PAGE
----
# For the reaction below, K_c=1.8xx10^-6 at 184°C. What is the value of K_p for the following reaction (also below) at 184°C?

## $2 {\text{NO"_2"(g)"\rightleftharpoons2"NO (g)"+"O}}_{2}$ $\text{NO (g)"+1/2"O"_2"(g)"\rightleftharpoons"NO"_2"(g)}$ I'm assuming this needs use of formula ${K}_{c} = {K}_{p} {\left(R T\right)}^{\setminus \Delta n}$, so this is what I have so far: ${K}_{p} = \left(1.8 \times {10}^{-} 6\right) {\left(0.0821 \left(184 + 273\right)\right)}^{\setminus \Delta n}$ etc. But what is $\setminus \Delta n$??

Jul 17, 2018

Well, if you notice, are any of these substances NOT gases? The $\Delta n$ can only be referring to gases, which should remind you of the ideal gas law. (It's no coincidence that you see $R$, $T$, and $n$ in the same equation.)

${K}_{p} \left(2\right) \approx 122$

You assume that ${K}_{c} = 1.8 \times {10}^{- 6}$ for

$2 {\text{NO"_2(g) rightleftharpoons 2"NO"(g) + "O}}_{2} \left(g\right)$

and you want ${K}_{p}$ for

${\text{NO"(g) + 1/2"O"_2(g) rightleftharpoons "NO}}_{2} \left(g\right)$

Well, you first need the ${K}_{p}$ for the first reaction... and as we know,

${K}_{p} = {K}_{c} {\left(R T\right)}^{\Delta {n}_{\text{gas}}}$

But where does this come from? It uses the ideal gas law to rewrite ${K}_{c}$ in terms of $\text{mol/L}$ into ${K}_{p}$ in terms of $\text{atm}$ (hence the usage of $R = \text{0.0821 L"cdot"atm/mol"cdot"K}$).

$\left[A\right] = {n}_{A} / {V}_{A} = {P}_{A} / \left(R T\right)$

Hence, if

${K}_{c} = \frac{{\left[C\right]}^{c} {\left[D\right]}^{d}}{{\left[A\right]}^{a} {\left[B\right]}^{b}}$,

then since ${P}_{i} = \frac{{n}_{i} R T}{V} _ i$,

$\textcolor{g r e e n}{{K}_{p}} = \frac{{P}_{C}^{c} {P}_{D}^{d}}{{P}_{A}^{a} {P}_{B}^{b}} = \frac{{\left(\frac{{n}_{C} R T}{V} _ C\right)}^{c} {\left(\frac{{n}_{D} R T}{V} _ D\right)}^{d}}{{\left(\frac{{n}_{A} R T}{V} _ A\right)}^{a} {\left(\frac{{n}_{B} R T}{V} _ B\right)}^{b}}$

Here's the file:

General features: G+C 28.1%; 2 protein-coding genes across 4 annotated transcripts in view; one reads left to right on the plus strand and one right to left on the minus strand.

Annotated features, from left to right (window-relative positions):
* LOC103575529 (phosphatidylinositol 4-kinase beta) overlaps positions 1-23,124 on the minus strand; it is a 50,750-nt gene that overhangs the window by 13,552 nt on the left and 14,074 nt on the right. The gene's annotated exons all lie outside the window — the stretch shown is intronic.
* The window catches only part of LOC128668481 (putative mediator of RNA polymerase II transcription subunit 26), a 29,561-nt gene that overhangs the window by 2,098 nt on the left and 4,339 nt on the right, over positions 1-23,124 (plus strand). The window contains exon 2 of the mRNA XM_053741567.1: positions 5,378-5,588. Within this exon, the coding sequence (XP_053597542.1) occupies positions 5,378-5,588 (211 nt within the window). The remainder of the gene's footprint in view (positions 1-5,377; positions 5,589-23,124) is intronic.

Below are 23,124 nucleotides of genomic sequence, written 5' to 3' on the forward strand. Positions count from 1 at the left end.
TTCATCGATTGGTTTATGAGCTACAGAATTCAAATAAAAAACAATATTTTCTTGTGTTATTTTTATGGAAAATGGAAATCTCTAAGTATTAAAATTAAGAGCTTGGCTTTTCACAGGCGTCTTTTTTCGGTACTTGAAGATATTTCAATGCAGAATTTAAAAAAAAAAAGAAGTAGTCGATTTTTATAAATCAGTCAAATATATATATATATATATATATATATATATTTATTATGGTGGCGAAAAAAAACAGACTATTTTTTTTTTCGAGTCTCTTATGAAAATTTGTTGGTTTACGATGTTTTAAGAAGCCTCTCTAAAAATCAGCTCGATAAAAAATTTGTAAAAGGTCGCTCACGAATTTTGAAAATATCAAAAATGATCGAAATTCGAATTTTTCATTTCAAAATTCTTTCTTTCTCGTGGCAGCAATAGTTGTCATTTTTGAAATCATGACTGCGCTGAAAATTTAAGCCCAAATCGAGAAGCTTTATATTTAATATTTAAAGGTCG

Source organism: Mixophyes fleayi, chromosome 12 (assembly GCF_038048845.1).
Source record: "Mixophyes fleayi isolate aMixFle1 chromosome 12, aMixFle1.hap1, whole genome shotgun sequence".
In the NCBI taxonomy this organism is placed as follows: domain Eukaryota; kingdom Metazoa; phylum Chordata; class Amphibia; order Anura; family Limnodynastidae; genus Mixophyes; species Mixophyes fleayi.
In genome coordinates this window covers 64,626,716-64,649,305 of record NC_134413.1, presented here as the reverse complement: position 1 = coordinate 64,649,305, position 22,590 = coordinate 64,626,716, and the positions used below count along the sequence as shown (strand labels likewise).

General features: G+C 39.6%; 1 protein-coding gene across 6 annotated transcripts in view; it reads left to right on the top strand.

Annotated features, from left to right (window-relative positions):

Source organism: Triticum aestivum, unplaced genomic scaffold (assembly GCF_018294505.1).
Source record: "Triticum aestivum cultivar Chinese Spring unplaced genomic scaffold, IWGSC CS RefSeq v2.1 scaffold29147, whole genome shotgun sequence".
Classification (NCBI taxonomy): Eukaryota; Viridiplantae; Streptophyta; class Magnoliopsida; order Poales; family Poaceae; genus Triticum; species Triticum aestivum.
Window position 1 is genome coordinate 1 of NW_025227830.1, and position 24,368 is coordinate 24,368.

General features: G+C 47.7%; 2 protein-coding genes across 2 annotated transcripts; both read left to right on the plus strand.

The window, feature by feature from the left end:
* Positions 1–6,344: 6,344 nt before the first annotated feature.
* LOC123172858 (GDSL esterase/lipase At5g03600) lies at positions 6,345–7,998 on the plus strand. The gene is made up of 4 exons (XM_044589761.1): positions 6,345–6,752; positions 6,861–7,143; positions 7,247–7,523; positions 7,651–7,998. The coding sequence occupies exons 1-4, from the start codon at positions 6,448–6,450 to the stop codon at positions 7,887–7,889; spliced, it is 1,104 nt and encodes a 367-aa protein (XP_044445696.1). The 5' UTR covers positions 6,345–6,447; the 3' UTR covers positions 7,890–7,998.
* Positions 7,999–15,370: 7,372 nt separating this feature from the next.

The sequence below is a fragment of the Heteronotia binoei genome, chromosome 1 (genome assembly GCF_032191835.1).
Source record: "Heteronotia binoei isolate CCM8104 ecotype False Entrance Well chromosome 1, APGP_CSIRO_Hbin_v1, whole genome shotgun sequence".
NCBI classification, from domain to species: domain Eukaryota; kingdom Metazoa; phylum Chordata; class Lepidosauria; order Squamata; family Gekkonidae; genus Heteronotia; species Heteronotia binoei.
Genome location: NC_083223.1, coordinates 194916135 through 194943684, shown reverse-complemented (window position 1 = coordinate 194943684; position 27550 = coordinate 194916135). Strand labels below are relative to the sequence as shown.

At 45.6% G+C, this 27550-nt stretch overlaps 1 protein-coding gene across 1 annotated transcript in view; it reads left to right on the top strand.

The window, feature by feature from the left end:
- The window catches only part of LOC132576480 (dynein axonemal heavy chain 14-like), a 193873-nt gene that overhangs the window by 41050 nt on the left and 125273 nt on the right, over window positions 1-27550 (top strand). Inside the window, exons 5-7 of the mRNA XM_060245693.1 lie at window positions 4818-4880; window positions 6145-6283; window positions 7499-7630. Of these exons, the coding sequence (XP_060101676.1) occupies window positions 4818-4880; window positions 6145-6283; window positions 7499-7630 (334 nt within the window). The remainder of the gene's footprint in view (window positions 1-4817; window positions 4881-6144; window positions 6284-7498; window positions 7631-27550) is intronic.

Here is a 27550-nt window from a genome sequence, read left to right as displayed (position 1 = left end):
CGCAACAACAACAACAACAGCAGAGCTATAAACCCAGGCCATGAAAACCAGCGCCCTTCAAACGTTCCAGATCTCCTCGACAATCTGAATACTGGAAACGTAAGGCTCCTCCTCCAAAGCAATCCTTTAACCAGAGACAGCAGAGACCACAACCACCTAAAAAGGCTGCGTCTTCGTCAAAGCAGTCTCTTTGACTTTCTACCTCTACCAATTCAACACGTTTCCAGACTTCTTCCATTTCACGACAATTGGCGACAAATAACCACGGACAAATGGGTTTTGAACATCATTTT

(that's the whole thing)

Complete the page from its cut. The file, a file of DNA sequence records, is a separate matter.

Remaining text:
$= \frac{{\left(\frac{{n}_{C}}{V} _ C\right)}^{c} {\left(\frac{{n}_{D}}{V} _ D\right)}^{d}}{{\left(\frac{{n}_{A}}{V} _ A\right)}^{a} {\left(\frac{{n}_{B}}{V} _ B\right)}^{b}} {\left(R T\right)}^{d + c - \left(a + b\right)}$

$= \frac{{\left[C\right]}^{c} {\left[D\right]}^{d}}{{\left[A\right]}^{a} {\left[B\right]}^{b}} {\left(R T\right)}^{{n}_{\text{products" - n_"reactants}}}$

$= \textcolor{g r e e n}{{K}_{c} {\left(R T\right)}^{\Delta {n}_{\text{gas}}}}$

So $\Delta n$ is just the mols of products minus reactants.

${K}_{p} \left(1\right) = {K}_{c} {\left(R T\right)}^{\Delta {n}_{\text{gas}}}$

= (1.8 xx 10^(-6) (cancel(("mol/L")^2) cdot cancel"mol/L")/cancel(("mol/L")^2))(0.0821 cancel"L"cdot"atm/"cancel"mol"cdotcancel"K" cdot (184+273.15 cancel"K"))^(2+1 - 2)

$= 6.76 \times {10}^{- 5}$ in implied units of $\text{atm}$.

But are we done? I hope not. This is reaction $\left(1\right)$, but we want reaction $\left(2\right)$. Recall:

• Reversed reactions have flipped equilibrium constants.
• Scaling reactions by constant coefficients raises the entire equilibrium constant to that coefficient.

Hence, if $K = 5$ for

$A + B r i g h t \le f t h a r p \infty n s C + D$,

then for an arbitrary constant $q$,

$q C + q D r i g h t \le f t h a r p \infty n s q A + q B$,

we have the new equilibrium constant:

$K ' = {\left(\frac{1}{K}\right)}^{q} = {K}^{- q} = {5}^{- q}$

In your case, you just have $q = \frac{1}{2}$, so:

$\textcolor{b l u e}{{K}_{p} \left(2\right)} = {\left(\frac{1}{{K}_{p} \left(1\right)}\right)}^{1 / 2} = {\left\{{K}_{p} \left(1\right)\right\}}^{- 1 / 2}$

$= {\left(6.76 \times {10}^{- 5}\right)}^{- 1 / 2}$

$\approx \textcolor{b l u e}{122}$